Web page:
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“Magic mirror on the wall, who is the fairest one of all?”*…

 

A display of concept drawings by the seminal movie artist Albert Hurter have shed new light on some of the rejected characters who didn’t make the cut in Walt Disney’s 1937 film Snow White and the Seven Dwarfs.

The final lineup – Doc, Grumpy, Happy, Sleepy, Bashful, Sneezy and Dopey – was selected from a pool of around 50 brainstormed by his team; in the Grimms’ original 1812 story, the dwarves are anonymous.

Although many of the ultimately rejected names – including Jumpy, Deafy, Dizzey, Hickey, Wheezy, Baldy, Gabby, Nifty, Sniffy, Swift, Lazy, Puffy, Stuffy, Tubby, Shorty and Burpy – were already known, the artwork reveals how close some of them came to actual animation. The drawings were sold as part of an auction of 400 pieces at Bonhams in New York that raised a total of £500,000…

More at “Burpy, Baldy, Deafy … auctioned artwork reveals rejected Snow White dwarves.”

* The Evil Queen, Walt Disney’s Snow White and the Seven Dwarfs

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As we whistle while we work, we might spare a thought for James Gilmore “Jim” Backus; he died on this date in 1989.  A voice and screen actor, Backus appeared in myriad television and radio programs and films, from Francis in the Navy and Ma and Pa Kettle Go to Town to Rebel Without a Cause and Hurry Sundown.  But he is surely best remembered as Thurston Howell, III, on the 1960s sitcom Gilligan’s Island, and as the voice of the amusingly visually-challenged cartoon character Mr. Magoo,

 source

 

Written by LW

July 3, 2016 at 1:01 am

As it happens, some of my best friends are crazy…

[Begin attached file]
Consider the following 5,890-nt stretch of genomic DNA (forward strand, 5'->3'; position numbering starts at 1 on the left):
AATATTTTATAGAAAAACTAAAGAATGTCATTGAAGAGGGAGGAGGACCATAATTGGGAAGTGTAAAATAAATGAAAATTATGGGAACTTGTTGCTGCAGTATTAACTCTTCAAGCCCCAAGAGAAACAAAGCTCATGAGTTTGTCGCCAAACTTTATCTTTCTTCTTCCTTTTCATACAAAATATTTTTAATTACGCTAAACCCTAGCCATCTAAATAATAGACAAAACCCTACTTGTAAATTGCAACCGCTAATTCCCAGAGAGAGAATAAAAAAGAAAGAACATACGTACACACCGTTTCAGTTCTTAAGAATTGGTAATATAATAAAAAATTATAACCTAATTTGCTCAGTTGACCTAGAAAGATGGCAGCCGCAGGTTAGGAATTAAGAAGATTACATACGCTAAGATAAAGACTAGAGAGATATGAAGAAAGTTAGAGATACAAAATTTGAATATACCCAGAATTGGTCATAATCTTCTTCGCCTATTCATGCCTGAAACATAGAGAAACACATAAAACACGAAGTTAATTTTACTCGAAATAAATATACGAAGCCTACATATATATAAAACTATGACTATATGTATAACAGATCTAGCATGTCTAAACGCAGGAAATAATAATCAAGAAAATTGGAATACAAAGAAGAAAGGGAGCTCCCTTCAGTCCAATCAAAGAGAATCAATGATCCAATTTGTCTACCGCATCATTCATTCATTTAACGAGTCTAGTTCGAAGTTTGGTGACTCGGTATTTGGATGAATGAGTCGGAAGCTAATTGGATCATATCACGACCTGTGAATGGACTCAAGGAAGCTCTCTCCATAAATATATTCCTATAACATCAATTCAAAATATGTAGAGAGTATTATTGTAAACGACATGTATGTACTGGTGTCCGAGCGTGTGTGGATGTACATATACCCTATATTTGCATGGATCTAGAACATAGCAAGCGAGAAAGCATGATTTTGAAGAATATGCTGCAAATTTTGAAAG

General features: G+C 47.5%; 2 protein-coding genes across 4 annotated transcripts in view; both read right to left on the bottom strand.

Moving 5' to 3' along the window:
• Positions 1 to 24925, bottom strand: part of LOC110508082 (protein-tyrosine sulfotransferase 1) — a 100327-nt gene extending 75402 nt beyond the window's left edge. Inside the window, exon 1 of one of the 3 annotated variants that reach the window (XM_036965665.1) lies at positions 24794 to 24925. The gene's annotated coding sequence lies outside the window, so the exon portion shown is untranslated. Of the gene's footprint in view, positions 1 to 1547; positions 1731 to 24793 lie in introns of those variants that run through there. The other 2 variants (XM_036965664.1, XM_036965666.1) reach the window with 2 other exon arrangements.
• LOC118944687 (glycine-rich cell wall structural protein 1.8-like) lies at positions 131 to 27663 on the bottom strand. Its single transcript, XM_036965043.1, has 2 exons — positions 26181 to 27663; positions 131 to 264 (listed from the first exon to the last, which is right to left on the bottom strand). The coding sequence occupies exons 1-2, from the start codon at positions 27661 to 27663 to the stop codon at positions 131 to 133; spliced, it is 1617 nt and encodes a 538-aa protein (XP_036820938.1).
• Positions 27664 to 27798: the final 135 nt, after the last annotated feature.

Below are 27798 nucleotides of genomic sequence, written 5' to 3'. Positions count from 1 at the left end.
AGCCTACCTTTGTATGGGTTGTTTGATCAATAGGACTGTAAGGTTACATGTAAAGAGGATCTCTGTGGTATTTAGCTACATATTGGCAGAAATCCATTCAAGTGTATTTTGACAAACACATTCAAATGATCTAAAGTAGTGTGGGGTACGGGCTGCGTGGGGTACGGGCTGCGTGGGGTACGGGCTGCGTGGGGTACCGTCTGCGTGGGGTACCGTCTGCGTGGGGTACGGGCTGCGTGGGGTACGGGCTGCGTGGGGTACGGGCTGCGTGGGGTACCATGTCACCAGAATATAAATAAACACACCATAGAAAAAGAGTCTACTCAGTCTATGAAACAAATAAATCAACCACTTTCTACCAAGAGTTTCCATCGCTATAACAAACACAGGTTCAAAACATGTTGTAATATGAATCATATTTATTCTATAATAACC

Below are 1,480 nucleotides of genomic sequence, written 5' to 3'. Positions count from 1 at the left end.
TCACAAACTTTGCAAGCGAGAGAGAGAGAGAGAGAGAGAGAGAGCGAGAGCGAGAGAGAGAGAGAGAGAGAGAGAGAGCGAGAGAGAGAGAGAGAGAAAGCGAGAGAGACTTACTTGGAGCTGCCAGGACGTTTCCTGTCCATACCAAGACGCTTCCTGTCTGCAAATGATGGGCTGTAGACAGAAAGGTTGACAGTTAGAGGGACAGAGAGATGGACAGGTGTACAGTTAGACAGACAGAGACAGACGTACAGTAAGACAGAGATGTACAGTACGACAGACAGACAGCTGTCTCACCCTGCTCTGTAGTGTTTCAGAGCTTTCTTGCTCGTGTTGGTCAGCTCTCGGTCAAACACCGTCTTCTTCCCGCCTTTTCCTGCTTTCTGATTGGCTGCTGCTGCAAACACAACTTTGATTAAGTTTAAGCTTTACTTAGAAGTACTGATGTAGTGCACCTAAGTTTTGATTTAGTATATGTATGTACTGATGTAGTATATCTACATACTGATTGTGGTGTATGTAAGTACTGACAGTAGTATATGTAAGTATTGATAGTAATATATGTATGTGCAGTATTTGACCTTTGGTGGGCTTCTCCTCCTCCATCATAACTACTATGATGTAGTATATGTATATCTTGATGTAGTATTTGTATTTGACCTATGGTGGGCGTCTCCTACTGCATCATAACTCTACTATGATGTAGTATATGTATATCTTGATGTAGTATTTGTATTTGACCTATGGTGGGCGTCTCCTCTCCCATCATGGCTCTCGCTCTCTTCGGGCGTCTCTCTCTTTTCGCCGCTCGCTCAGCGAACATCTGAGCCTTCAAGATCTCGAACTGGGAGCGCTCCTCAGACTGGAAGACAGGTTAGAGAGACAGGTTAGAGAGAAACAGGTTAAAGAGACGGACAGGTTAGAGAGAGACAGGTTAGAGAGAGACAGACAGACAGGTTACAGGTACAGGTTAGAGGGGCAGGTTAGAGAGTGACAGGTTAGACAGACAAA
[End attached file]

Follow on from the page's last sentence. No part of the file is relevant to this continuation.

From BibliOdyssey:

Karl Hans Janke (1909-1988) graduated from high school and attended a technical college for a couple of years and studied dentistry although he didn’t complete the course. He was drafted into the German army in 1940 where he was hospitalised on a number of occasions because of behavioural problems and was eventually discharged from the service on medical grounds in 1943.

By the late 1940s Janke was found to be malnourished and exhibiting increasingly eccentric behaviour and, after a short prison sentence and hospital assessment, he was committed to a psychiatric institution in Wermsdorf, Saxony in 1950 with a diagnosis of chronic paranoid schizophrenia. He remained at this facility for the rest of his life.

The institutional staff either encouraged or tolerated the passion Janke showed for sketching technical designs: he had his own “office” in the hospital in which he produced four thousand drawings and constructed hundreds of models of his “inventions”. Apparently the boxes containing his works were stowed away at the hospital and forgotten after his death and weren’t rediscovered until 2000 when the imaginative artistry and sheer enormity of his output was finally recognised.

Janke was, in his own mind at least, a serious engineer, intent on helping mankind by devising all manner of rocket ship (especially), space vehicle, ferry, bike, propulsion mechanism and associated transport system. His drawings range from simple prototype sketches to incredibly detailed schematics reminiscent of technical manual designs. He was an energetic correspondent with the patent office and various technological and aerospace type agencies and departments, endeavouring – without much luck – to share his inventions with his scientific “peers”. Fearing theft of his intellectual property however, Janke was also assiduous in dating and signing his works with an accompanying statement declaring himself as the author and originator of each idea depicted.

Vacuum Freighter

See a selection of Janke’s remarkable drawings at BibliOdyssey; browse over 3,500 of his drawings at the archive at Deutsche Fotothek.

As we prepare to leave this world, we might celebrate the anniversary of the first full-length film based on a television series:  Rescue from Gilligan’s Island.  (Given how far the genre has come– witness Jackass 2, The Dukes of Hazzard, and on a loftier note, Star Trek— it’s hard to believe that this was only 31 years ago, in 1978.)

source: Clown-Ministry

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